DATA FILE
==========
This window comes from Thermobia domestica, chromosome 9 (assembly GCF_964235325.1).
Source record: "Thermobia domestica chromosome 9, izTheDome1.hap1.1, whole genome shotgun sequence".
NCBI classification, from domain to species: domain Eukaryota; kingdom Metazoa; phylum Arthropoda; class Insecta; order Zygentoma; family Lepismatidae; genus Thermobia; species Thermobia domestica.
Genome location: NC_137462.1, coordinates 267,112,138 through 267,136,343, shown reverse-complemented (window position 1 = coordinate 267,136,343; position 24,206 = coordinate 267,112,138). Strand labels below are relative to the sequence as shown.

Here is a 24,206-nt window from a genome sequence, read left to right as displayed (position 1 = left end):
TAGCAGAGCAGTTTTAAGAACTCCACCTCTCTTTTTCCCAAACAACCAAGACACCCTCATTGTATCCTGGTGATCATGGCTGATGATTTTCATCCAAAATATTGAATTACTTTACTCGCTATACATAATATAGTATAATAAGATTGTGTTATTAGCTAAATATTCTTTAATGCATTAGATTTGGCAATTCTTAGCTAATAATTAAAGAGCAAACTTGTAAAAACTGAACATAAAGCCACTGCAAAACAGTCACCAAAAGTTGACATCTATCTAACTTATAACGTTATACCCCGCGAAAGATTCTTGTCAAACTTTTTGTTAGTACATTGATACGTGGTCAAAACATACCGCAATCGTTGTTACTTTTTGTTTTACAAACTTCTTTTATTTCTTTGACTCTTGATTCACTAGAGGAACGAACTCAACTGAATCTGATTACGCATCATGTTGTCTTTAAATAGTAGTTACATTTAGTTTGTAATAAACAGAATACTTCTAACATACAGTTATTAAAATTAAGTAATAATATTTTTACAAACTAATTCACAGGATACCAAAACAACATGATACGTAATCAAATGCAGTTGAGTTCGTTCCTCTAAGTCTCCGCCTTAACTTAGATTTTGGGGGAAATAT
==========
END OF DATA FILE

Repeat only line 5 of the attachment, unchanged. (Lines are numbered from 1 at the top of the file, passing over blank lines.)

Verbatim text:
Here is a 24,206-nt window from a genome sequence, read left to right as displayed (position 1 = left end):